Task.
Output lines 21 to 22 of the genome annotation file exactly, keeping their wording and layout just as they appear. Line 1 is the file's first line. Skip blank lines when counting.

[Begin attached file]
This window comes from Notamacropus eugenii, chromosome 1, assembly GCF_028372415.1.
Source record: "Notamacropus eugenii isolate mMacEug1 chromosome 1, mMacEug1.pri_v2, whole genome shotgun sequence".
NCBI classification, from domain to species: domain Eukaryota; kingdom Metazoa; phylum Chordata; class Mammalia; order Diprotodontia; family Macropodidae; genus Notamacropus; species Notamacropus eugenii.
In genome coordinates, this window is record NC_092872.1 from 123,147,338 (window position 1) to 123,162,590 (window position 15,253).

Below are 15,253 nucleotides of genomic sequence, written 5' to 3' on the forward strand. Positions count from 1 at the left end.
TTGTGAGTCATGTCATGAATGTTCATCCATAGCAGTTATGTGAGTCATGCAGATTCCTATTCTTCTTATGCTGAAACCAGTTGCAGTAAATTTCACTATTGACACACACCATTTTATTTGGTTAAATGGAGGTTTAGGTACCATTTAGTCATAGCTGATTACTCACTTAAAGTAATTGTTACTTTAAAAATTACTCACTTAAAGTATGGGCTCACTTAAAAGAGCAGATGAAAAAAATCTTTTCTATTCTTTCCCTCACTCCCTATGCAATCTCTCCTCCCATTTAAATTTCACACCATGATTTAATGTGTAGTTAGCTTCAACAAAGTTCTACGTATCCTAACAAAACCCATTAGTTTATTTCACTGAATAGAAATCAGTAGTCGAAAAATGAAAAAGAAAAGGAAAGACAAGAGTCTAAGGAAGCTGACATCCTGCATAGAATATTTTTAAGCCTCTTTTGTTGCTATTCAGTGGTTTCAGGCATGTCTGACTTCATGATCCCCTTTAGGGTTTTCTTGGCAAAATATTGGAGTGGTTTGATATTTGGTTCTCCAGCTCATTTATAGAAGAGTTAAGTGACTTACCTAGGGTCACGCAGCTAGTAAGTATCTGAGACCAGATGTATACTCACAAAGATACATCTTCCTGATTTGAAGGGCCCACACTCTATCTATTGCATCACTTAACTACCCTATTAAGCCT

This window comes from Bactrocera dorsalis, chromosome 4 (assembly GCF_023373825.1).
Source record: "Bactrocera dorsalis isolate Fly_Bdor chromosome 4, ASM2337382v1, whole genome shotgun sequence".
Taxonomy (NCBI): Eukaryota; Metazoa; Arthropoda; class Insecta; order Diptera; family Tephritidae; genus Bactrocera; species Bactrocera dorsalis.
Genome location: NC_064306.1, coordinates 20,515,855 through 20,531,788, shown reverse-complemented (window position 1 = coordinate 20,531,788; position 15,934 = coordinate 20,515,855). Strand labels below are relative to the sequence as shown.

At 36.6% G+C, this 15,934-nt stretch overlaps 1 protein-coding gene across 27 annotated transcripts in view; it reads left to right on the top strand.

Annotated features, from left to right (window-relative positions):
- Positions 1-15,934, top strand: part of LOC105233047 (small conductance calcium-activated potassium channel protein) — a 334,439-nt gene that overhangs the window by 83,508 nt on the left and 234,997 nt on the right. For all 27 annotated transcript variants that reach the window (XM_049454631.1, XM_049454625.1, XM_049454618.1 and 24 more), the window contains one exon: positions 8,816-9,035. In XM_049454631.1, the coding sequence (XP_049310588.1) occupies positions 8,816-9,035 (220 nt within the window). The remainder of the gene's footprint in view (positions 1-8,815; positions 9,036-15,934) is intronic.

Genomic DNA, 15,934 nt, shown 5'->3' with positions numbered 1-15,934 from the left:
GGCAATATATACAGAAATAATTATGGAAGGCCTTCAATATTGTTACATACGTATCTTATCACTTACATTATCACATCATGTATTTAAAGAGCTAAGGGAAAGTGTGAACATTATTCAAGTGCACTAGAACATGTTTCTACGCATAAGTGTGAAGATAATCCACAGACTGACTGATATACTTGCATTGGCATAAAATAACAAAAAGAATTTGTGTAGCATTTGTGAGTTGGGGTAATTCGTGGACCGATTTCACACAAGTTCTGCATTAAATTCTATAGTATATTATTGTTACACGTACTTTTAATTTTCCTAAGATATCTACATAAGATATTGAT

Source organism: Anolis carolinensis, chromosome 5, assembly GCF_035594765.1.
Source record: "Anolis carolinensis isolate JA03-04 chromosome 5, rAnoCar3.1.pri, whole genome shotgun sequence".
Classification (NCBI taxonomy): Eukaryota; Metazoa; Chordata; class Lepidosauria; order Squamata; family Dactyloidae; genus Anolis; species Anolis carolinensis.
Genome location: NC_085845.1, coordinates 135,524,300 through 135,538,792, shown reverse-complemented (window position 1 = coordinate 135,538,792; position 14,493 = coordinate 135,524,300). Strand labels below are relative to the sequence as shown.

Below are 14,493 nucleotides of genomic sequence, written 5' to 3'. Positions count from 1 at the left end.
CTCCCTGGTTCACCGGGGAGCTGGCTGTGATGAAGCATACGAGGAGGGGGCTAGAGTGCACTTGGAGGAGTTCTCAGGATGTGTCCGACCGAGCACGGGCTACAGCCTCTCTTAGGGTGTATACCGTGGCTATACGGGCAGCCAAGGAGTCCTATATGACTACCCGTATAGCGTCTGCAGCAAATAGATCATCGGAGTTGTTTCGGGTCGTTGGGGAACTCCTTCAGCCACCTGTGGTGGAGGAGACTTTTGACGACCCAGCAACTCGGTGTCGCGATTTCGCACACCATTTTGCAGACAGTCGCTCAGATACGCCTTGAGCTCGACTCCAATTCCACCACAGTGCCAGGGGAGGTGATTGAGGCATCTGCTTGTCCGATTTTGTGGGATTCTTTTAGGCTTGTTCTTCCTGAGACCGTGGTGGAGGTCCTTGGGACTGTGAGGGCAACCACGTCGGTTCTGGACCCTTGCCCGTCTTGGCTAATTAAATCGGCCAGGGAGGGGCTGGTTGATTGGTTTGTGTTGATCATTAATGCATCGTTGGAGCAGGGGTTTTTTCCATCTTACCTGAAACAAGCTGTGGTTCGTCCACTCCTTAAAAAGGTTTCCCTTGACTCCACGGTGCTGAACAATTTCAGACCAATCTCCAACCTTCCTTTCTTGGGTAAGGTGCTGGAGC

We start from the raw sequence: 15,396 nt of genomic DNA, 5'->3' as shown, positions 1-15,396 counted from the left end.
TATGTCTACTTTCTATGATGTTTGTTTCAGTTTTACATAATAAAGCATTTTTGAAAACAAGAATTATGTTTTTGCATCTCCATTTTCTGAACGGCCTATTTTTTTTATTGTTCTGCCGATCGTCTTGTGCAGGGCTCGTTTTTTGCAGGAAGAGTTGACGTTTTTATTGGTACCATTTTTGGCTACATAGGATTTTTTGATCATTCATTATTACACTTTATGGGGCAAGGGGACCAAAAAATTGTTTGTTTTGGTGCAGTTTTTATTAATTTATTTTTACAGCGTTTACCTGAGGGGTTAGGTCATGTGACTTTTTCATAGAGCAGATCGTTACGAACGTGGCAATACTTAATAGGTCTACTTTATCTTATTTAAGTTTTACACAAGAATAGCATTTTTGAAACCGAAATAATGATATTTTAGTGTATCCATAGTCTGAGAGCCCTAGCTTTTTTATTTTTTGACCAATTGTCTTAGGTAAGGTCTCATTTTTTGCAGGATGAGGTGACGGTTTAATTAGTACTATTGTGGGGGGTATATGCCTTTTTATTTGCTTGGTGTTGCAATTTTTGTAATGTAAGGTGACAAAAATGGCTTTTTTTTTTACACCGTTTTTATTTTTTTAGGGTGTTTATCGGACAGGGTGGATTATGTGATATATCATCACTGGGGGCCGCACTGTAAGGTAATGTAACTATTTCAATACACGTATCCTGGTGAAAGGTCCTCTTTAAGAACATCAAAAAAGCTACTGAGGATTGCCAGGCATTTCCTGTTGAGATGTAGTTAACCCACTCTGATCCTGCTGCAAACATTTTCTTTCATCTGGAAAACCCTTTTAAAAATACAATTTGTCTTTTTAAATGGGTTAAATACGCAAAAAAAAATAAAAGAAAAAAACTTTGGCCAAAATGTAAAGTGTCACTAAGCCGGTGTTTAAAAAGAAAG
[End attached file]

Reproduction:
CTCCCTGGTTCACCGGGGAGCTGGCTGTGATGAAGCATACGAGGAGGGGGCTAGAGTGCACTTGGAGGAGTTCTCAGGATGTGTCCGACCGAGCACGGGCTACAGCCTCTCTTAGGGTGTATACCGTGGCTATACGGGCAGCCAAGGAGTCCTATATGACTACCCGTATAGCGTCTGCAGCAAATAGATCATCGGAGTTGTTTCGGGTCGTTGGGGAACTCCTTCAGCCACCTGTGGTGGAGGAGACTTTTGACGACCCAGCAACTCGGTGTCGCGATTTCGCACACCATTTTGCAGACAGTCGCTCAGATACGCCTTGAGCTCGACTCCAATTCCACCACAGTGCCAGGGGAGGTGATTGAGGCATCTGCTTGTCCGATTTTGTGGGATTCTTTTAGGCTTGTTCTTCCTGAGACCGTGGTGGAGGTCCTTGGGACTGTGAGGGCAACCACGTCGGTTCTGGACCCTTGCCCGTCTTGGCTAATTAAATCGGCCAGGGAGGGGCTGGTTGATTGGTTTGTGTTGATCATTAATGCATCGTTGGAGCAGGGGTTTTTTCCATCTTACCTGAAACAAGCTGTGGTTCGTCCACTCCTTAAAAAGGTTTCCCTTGACTCCACGGTGCTGAACAATTTCAGACCAATCTCCAACCTTCCTTTCTTGGGTAAGGTGCTGGAGC

We start from the raw sequence: 15,396 nt of genomic DNA, 5'->3' as shown, positions 1-15,396 counted from the left end.